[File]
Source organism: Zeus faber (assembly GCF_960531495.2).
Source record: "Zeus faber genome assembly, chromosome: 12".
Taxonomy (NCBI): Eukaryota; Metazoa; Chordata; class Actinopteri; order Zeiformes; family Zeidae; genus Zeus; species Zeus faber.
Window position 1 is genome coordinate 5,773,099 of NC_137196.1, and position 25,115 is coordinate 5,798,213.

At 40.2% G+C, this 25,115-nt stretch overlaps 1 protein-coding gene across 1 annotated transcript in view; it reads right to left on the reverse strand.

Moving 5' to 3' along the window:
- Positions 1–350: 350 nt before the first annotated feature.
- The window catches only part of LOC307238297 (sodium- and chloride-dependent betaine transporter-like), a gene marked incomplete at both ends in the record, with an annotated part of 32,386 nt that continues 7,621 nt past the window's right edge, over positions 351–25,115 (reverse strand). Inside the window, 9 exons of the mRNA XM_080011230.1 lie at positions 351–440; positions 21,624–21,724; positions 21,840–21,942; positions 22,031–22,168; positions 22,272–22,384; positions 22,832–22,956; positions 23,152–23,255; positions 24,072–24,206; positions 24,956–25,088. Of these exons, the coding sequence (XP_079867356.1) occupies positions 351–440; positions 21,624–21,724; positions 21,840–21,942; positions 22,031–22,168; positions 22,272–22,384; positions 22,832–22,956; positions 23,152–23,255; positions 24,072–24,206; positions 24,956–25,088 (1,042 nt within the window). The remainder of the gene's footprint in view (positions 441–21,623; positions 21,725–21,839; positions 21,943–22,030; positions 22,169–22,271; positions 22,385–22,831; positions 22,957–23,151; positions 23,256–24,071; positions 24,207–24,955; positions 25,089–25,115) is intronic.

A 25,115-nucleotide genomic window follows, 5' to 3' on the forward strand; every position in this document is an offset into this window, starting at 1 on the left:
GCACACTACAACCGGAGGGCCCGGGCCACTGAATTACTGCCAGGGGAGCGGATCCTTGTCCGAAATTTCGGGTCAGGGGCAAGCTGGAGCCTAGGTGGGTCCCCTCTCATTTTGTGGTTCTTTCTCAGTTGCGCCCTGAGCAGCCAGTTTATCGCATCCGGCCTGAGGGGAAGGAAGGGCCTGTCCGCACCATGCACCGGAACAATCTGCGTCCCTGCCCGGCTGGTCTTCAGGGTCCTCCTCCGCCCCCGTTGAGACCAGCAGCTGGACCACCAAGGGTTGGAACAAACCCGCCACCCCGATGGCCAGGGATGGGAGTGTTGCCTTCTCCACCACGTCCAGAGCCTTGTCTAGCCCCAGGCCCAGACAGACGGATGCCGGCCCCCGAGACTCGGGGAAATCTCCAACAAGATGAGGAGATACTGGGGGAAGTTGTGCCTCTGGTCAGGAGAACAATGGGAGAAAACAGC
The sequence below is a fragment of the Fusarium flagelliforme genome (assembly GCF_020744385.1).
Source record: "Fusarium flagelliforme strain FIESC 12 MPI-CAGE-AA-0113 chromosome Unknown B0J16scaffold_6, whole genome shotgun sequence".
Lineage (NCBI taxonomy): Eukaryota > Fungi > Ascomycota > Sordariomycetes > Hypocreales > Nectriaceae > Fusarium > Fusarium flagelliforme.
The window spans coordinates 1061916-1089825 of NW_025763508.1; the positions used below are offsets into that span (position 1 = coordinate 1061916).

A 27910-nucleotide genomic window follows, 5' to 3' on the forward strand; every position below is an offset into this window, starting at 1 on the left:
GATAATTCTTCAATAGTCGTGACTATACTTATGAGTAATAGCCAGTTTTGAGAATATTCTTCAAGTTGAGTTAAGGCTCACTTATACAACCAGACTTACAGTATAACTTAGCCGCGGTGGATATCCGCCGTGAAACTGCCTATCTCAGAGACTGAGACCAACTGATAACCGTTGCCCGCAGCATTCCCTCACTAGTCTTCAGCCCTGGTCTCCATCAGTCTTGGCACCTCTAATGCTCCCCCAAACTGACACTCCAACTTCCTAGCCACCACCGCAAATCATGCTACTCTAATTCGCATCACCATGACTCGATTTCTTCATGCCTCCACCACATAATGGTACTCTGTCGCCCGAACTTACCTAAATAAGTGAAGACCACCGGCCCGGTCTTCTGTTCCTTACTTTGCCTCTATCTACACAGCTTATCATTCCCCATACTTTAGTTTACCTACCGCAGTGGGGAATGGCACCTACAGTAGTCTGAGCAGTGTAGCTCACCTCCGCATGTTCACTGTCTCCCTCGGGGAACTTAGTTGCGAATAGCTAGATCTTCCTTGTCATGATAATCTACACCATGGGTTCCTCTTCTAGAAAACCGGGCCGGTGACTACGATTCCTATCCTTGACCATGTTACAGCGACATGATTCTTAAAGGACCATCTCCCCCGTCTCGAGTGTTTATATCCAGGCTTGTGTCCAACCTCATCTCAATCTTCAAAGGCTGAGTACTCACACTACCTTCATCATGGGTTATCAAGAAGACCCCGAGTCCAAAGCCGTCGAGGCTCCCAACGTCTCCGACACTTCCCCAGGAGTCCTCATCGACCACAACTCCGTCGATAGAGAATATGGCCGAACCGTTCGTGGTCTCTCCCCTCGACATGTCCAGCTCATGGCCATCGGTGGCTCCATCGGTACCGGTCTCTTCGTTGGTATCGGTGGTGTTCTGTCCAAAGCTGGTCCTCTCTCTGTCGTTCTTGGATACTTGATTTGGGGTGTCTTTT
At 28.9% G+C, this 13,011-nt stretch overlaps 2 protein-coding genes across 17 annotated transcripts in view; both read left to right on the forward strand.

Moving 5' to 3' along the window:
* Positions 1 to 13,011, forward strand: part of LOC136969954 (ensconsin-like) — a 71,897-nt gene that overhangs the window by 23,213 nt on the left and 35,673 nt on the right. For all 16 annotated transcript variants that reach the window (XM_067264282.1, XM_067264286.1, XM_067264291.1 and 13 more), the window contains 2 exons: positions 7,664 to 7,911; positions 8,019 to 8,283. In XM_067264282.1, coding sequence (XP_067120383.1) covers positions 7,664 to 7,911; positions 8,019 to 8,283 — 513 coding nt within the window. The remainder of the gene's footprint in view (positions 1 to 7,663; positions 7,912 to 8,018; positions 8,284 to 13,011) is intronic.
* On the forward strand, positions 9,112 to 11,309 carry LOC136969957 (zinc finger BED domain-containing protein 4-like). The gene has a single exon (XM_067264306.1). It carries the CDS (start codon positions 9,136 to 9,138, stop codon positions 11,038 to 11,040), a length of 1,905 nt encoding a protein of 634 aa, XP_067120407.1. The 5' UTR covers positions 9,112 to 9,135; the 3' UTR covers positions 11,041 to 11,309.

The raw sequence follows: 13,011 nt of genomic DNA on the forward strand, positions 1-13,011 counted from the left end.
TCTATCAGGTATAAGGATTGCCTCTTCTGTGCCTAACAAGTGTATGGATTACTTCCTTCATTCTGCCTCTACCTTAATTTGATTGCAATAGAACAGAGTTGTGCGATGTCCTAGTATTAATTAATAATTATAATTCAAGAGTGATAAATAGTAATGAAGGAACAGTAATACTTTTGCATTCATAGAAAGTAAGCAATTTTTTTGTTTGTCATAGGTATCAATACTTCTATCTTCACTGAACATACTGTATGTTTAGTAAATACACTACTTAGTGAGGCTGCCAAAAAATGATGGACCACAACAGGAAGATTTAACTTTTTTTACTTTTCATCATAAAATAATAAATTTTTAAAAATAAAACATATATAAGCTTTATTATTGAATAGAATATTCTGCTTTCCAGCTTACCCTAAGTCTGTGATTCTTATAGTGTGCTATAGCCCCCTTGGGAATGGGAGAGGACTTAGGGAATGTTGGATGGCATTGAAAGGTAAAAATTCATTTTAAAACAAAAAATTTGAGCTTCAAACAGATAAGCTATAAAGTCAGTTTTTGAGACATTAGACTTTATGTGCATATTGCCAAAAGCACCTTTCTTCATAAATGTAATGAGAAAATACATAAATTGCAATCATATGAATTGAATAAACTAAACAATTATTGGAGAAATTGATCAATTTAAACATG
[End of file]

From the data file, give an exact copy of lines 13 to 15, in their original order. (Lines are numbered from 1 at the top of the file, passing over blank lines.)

Lineage (NCBI taxonomy): Eukaryota > Fungi > Ascomycota > Sordariomycetes > Hypocreales > Nectriaceae > Fusarium > Fusarium flagelliforme.
The window spans coordinates 1061916-1089825 of NW_025763508.1; the positions used below are offsets into that span (position 1 = coordinate 1061916).

A 27910-nucleotide genomic window follows, 5' to 3' on the forward strand; every position below is an offset into this window, starting at 1 on the left: